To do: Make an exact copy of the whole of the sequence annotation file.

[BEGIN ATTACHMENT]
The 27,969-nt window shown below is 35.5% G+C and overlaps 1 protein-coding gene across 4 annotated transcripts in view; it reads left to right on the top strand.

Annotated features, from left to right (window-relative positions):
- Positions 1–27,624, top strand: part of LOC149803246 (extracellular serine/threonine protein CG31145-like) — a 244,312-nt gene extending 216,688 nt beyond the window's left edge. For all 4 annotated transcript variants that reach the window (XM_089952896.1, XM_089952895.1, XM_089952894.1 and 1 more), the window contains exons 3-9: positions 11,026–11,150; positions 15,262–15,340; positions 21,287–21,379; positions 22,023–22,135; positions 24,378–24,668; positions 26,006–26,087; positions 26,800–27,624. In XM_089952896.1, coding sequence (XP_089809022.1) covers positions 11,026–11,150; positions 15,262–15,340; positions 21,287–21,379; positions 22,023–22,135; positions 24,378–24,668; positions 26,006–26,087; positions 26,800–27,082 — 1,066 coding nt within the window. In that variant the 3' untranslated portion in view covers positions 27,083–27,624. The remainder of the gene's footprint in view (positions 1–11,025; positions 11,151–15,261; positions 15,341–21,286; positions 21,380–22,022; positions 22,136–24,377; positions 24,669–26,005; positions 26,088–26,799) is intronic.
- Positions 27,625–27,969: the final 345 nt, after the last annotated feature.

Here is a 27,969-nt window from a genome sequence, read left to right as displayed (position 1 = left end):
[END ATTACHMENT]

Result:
The 27,969-nt window shown below is 35.5% G+C and overlaps 1 protein-coding gene across 4 annotated transcripts in view; it reads left to right on the top strand.

Annotated features, from left to right (window-relative positions):
- Positions 1–27,624, top strand: part of LOC149803246 (extracellular serine/threonine protein CG31145-like) — a 244,312-nt gene extending 216,688 nt beyond the window's left edge. For all 4 annotated transcript variants that reach the window (XM_089952896.1, XM_089952895.1, XM_089952894.1 and 1 more), the window contains exons 3-9: positions 11,026–11,150; positions 15,262–15,340; positions 21,287–21,379; positions 22,023–22,135; positions 24,378–24,668; positions 26,006–26,087; positions 26,800–27,624. In XM_089952896.1, coding sequence (XP_089809022.1) covers positions 11,026–11,150; positions 15,262–15,340; positions 21,287–21,379; positions 22,023–22,135; positions 24,378–24,668; positions 26,006–26,087; positions 26,800–27,082 — 1,066 coding nt within the window. In that variant the 3' untranslated portion in view covers positions 27,083–27,624. The remainder of the gene's footprint in view (positions 1–11,025; positions 11,151–15,261; positions 15,341–21,286; positions 21,380–22,022; positions 22,136–24,377; positions 24,669–26,005; positions 26,088–26,799) is intronic.
- Positions 27,625–27,969: the final 345 nt, after the last annotated feature.

Here is a 27,969-nt window from a genome sequence, read left to right as displayed (position 1 = left end):